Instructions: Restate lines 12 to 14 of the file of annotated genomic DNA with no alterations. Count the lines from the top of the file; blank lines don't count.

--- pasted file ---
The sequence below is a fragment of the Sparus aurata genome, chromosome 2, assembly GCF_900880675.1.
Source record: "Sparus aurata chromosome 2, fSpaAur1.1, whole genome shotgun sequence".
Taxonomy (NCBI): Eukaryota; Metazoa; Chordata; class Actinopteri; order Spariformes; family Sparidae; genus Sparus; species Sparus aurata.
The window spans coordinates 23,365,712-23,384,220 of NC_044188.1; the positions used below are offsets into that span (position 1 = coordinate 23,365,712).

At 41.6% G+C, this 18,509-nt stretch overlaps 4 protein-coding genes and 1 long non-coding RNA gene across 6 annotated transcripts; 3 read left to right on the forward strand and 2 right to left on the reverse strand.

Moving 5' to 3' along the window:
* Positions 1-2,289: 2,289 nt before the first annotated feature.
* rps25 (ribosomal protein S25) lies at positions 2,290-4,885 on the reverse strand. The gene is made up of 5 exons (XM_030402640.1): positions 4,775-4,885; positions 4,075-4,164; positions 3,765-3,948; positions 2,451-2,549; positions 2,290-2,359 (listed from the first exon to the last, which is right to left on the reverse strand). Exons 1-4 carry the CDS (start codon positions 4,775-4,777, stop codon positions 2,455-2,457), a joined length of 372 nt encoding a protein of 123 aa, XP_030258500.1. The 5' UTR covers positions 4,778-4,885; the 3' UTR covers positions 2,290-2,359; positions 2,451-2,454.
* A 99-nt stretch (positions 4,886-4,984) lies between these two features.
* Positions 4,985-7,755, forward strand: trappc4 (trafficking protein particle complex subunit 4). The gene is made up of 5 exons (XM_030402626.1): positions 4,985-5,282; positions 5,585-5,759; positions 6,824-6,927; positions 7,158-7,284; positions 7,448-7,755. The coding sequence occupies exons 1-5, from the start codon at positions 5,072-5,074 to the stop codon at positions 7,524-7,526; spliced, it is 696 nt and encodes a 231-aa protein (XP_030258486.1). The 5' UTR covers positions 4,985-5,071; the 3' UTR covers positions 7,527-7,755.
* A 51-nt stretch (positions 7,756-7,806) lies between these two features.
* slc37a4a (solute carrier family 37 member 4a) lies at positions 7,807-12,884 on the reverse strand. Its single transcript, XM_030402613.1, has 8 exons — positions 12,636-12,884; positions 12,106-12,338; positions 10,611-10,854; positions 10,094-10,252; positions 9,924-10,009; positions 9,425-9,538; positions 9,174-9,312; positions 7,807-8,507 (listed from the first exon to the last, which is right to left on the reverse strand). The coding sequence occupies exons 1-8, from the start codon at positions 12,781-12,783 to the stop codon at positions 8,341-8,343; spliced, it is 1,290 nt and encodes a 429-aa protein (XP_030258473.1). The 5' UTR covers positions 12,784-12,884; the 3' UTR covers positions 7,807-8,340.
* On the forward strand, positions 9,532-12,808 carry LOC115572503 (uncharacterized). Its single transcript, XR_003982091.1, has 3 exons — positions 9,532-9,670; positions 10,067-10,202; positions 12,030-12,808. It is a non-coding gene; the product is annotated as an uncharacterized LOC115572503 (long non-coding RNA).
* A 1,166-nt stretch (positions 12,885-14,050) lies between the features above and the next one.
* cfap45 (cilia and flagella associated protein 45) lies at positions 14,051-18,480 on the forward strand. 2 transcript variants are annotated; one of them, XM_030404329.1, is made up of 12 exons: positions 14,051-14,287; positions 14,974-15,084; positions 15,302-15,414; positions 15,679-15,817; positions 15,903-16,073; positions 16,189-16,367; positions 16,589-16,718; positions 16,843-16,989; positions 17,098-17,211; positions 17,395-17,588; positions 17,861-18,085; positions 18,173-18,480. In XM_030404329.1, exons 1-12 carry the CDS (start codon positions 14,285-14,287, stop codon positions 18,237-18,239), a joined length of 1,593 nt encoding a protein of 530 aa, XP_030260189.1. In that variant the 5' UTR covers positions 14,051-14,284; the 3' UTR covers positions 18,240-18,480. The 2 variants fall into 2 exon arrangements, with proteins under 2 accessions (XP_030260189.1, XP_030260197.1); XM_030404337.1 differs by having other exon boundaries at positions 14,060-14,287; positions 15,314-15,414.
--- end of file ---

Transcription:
* slc37a4a (solute carrier family 37 member 4a) lies at positions 7,807-12,884 on the reverse strand. Its single transcript, XM_030402613.1, has 8 exons — positions 12,636-12,884; positions 12,106-12,338; positions 10,611-10,854; positions 10,094-10,252; positions 9,924-10,009; positions 9,425-9,538; positions 9,174-9,312; positions 7,807-8,507 (listed from the first exon to the last, which is right to left on the reverse strand). The coding sequence occupies exons 1-8, from the start codon at positions 12,781-12,783 to the stop codon at positions 8,341-8,343; spliced, it is 1,290 nt and encodes a 429-aa protein (XP_030258473.1). The 5' UTR covers positions 12,784-12,884; the 3' UTR covers positions 7,807-8,340.
* On the forward strand, positions 9,532-12,808 carry LOC115572503 (uncharacterized). Its single transcript, XR_003982091.1, has 3 exons — positions 9,532-9,670; positions 10,067-10,202; positions 12,030-12,808. It is a non-coding gene; the product is annotated as an uncharacterized LOC115572503 (long non-coding RNA).
* A 1,166-nt stretch (positions 12,885-14,050) lies between the features above and the next one.